Rehabs in Tennessee: The benefits of 12-step recovery

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If you have just left Rehab in Tennessee, you are likely to have made a recovery plan with your rehab counselor about your recovery.  On this recovery plan, there will be a list of things you should do and things you should not do.

The things you should not do are likely to include items such as not associating with old using or drinking buddies, not hanging around in places that I used to drink or use, and not keeping around paraphernalia.

The list of things you should do may contain many different items, but one item that is very often under this heading is the attendance of a 12-step recovery group.  These meetings can be invaluable to both people in early recovery, and people who have a longer time in Tennessee for recovery.

There is a wide range of recovery approaches out there, but the most trust and widely-used approach with more than 70% of rehabs in Tennessee taking part, is the 12-step recovery model.

Many rehabs in Tennessee use 12-step programs as they are evidence-based.  Over the years, research has shown that the 12-step approach to recovery can help patients to abstain from the use of drugs and alcohol.

Before we dive into why the 12-step recovery approach works, let’s take a look at how the approach started and what it is.

History

The 12-step program originated in 1938 as Part of AA (Alcoholics Anonymous).  The program owes much of its foundation to a man named Bill Wilson.  He had been struggling with alcoholism when he developed an idea that people who are dealing with addiction might be positively affected by sharing stories and information with one another.

The steps were further developed through concepts and teachings he came across, including a six-step program that came from an organization that was Christian in nature and known as the Oxford Group.  The Christian influence formed the idea that seeking help from a greater power, as well as leaning on peers who are dealing with similar issues, could lead to recovery from addiction.  Wilson wrote his ideas down in a book now known as the Big Book, which would later go on to be the model for the entire program.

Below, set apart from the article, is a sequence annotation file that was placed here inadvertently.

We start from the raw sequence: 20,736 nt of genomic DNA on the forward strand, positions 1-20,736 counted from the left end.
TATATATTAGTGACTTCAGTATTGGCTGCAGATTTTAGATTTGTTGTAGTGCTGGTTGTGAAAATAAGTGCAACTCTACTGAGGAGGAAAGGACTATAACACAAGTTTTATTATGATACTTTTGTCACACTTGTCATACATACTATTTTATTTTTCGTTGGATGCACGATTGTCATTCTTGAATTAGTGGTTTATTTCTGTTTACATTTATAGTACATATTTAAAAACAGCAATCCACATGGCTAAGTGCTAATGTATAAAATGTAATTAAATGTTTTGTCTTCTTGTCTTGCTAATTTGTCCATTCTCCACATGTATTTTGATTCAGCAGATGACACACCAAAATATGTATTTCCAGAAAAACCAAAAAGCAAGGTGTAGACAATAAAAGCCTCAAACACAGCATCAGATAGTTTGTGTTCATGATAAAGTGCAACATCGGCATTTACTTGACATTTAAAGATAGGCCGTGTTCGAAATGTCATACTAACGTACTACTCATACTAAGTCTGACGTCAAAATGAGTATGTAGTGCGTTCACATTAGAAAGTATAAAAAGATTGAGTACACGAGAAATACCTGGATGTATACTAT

The 12 steps are:

  1. Admitting powerlessness over the addiction
  2. Believing that a higher power (in whatever form) can help
  3. Deciding to turn control over to the higher power
  4. Taking a personal inventory
  5. Admitting to the higher power, oneself, and another person the wrongs done
  6. Being ready to have the higher power correct any shortcomings in one’s character
  7. Asking the higher power to remove those shortcomings
  8. Making a list of wrongs done to others and being willing to make amends for those wrongs
  9. Contacting those who have been hurt, unless doing so would harm the person
  10. Continuing to take personal inventory and admitting when one is wrong
  11. Seeking enlightenment and connection with the higher power via prayer and meditation
  12. Carrying the message of the 12 Steps to others in need

Though the 12 steps were originally founded from a Christian standpoint, there are also other variations of the 12-step recovery program which are available for people who are uncomfortable with religious beliefs of affiliations.

Why is the model successful?

Research has shown that people who take part in 12-step programs decrease their use of drugs and alcohol compared to those who do not attend self-help groups.  Treating patients with similar problems in a group setting is likely the most effective form of treatment.

A recent article from the Addiction Research and Theory journal states that those who abstain from substances completely have better, longer-term mental health outcomes than those who continue to use drugs or drink alcohol.

12-step recovery resources

The most popular 12-step programs, Alcoholics Anonymous (AA) and Narcotics Anonymous (NA), host meetings in the US every day.  Every city in the US has several 12-step groups, and 12-step groups can even be found in small towns.

Now, with the covid-19 pandemic, some meetings have been closed for reasons of safety.  This has caused problems for recovering addicts and alcoholics who wish to continue attending meetings.  To help with this, 12-step meetings have now been springing up online, and often use the “Zoom” application.

Summary

While online groups may not provide quite the same feeling that meeting in person does, they have the advantage of meaning that you can attend any online 12-step group of your choosing, anywhere in the world.

 

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